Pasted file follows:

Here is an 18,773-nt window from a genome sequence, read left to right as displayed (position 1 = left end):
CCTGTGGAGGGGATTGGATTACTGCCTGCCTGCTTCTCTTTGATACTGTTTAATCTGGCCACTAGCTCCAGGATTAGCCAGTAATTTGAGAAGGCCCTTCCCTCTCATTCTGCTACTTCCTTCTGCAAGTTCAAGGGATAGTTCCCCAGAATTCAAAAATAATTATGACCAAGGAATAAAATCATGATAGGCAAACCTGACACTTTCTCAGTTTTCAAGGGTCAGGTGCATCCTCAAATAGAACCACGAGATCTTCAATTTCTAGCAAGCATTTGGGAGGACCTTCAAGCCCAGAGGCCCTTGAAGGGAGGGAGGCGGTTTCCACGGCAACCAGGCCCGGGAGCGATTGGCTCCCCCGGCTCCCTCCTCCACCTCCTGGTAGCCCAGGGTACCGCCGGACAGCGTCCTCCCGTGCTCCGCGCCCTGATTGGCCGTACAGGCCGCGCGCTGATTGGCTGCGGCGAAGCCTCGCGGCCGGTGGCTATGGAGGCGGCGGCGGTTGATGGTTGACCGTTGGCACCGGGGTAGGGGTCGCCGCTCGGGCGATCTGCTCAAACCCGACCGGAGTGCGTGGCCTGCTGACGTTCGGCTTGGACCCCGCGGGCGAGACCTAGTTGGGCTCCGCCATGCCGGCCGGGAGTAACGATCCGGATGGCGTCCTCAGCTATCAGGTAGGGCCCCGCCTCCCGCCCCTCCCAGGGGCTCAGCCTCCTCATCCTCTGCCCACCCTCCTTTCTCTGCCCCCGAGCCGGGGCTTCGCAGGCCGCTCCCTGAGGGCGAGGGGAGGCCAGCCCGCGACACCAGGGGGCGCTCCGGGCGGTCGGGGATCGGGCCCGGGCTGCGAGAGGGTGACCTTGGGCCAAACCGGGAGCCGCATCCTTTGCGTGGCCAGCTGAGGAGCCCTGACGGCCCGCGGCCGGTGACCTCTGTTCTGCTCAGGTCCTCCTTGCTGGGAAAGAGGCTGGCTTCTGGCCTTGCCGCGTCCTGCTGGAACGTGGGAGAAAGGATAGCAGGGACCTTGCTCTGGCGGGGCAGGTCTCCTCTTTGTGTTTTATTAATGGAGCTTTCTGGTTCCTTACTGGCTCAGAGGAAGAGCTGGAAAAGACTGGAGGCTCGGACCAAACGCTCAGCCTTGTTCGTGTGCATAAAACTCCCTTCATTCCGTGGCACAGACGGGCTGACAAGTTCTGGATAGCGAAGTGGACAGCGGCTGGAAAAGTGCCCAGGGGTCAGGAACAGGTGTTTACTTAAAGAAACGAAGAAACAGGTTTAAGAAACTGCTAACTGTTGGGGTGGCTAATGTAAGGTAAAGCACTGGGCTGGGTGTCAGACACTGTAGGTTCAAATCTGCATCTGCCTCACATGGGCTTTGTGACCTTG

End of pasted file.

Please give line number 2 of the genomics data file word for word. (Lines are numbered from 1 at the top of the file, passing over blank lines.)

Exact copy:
CCTGTGGAGGGGATTGGATTACTGCCTGCCTGCTTCTCTTTGATACTGTTTAATCTGGCCACTAGCTCCAGGATTAGCCAGTAATTTGAGAAGGCCCTTCCCTCTCATTCTGCTACTTCCTTCTGCAAGTTCAAGGGATAGTTCCCCAGAATTCAAAAATAATTATGACCAAGGAATAAAATCATGATAGGCAAACCTGACACTTTCTCAGTTTTCAAGGGTCAGGTGCATCCTCAAATAGAACCACGAGATCTTCAATTTCTAGCAAGCATTTGGGAGGACCTTCAAGCCCAGAGGCCCTTGAAGGGAGGGAGGCGGTTTCCACGGCAACCAGGCCCGGGAGCGATTGGCTCCCCCGGCTCCCTCCTCCACCTCCTGGTAGCCCAGGGTACCGCCGGACAGCGTCCTCCCGTGCTCCGCGCCCTGATTGGCCGTACAGGCCGCGCGCTGATTGGCTGCGGCGAAGCCTCGCGGCCGGTGGCTATGGAGGCGGCGGCGGTTGATGGTTGACCGTTGGCACCGGGGTAGGGGTCGCCGCTCGGGCGATCTGCTCAAACCCGACCGGAGTGCGTGGCCTGCTGACGTTCGGCTTGGACCCCGCGGGCGAGACCTAGTTGGGCTCCGCCATGCCGGCCGGGAGTAACGATCCGGATGGCGTCCTCAGCTATCAGGTAGGGCCCCGCCTCCCGCCCCTCCCAGGGGCTCAGCCTCCTCATCCTCTGCCCACCCTCCTTTCTCTGCCCCCGAGCCGGGGCTTCGCAGGCCGCTCCCTGAGGGCGAGGGGAGGCCAGCCCGCGACACCAGGGGGCGCTCCGGGCGGTCGGGGATCGGGCCCGGGCTGCGAGAGGGTGACCTTGGGCCAAACCGGGAGCCGCATCCTTTGCGTGGCCAGCTGAGGAGCCCTGACGGCCCGCGGCCGGTGACCTCTGTTCTGCTCAGGTCCTCCTTGCTGGGAAAGAGGCTGGCTTCTGGCCTTGCCGCGTCCTGCTGGAACGTGGGAGAAAGGATAGCAGGGACCTTGCTCTGGCGGGGCAGGTCTCCTCTTTGTGTTTTATTAATGGAGCTTTCTGGTTCCTTACTGGCTCAGAGGAAGAGCTGGAAAAGACTGGAGGCTCGGACCAAACGCTCAGCCTTGTTCGTGTGCATAAAACTCCCTTCATTCCGTGGCACAGACGGGCTGACAAGTTCTGGATAGCGAAGTGGACAGCGGCTGGAAAAGTGCCCAGGGGTCAGGAACAGGTGTTTACTTAAAGAAACGAAGAAACAGGTTTAAGAAACTGCTAACTGTTGGGGTGGCTAATGTAAGGTAAAGCACTGGGCTGGGTGTCAGACACTGTAGGTTCAAATCTGCATCTGCCTCACATGGGCTTTGTGACCTTG